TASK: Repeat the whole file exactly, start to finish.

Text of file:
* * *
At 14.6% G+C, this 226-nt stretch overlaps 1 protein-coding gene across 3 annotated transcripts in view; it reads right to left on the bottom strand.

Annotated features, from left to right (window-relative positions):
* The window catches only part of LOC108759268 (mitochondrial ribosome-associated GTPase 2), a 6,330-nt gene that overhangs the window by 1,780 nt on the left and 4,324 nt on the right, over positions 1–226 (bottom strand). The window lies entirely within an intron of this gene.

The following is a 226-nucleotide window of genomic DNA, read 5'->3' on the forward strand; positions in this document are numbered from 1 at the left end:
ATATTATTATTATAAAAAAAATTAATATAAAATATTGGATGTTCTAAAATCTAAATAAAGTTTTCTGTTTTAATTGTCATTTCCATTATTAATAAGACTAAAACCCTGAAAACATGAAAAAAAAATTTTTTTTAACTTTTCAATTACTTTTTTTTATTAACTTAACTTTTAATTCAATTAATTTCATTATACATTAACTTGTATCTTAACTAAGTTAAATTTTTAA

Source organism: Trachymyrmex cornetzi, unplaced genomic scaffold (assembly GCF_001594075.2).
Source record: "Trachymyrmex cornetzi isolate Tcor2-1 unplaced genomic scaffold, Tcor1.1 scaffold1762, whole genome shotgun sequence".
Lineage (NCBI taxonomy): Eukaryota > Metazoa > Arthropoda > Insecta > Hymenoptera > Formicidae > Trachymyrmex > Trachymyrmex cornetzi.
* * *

At 14.6% G+C, this 226-nt stretch overlaps 1 protein-coding gene across 3 annotated transcripts in view; it reads right to left on the bottom strand.

Annotated features, from left to right (window-relative positions):
* The window catches only part of LOC108759268 (mitochondrial ribosome-associated GTPase 2), a 6,330-nt gene that overhangs the window by 1,780 nt on the left and 4,324 nt on the right, over positions 1–226 (bottom strand). The window lies entirely within an intron of this gene.

The following is a 226-nucleotide window of genomic DNA, read 5'->3' on the forward strand; positions in this document are numbered from 1 at the left end:
ATATTATTATTATAAAAAAAATTAATATAAAATATTGGATGTTCTAAAATCTAAATAAAGTTTTCTGTTTTAATTGTCATTTCCATTATTAATAAGACTAAAACCCTGAAAACATGAAAAAAAAATTTTTTTTAACTTTTCAATTACTTTTTTTTATTAACTTAACTTTTAATTCAATTAATTTCATTATACATTAACTTGTATCTTAACTAAGTTAAATTTTTAA

Source organism: Trachymyrmex cornetzi, unplaced genomic scaffold (assembly GCF_001594075.2).
Source record: "Trachymyrmex cornetzi isolate Tcor2-1 unplaced genomic scaffold, Tcor1.1 scaffold1762, whole genome shotgun sequence".
Lineage (NCBI taxonomy): Eukaryota > Metazoa > Arthropoda > Insecta > Hymenoptera > Formicidae > Trachymyrmex > Trachymyrmex cornetzi.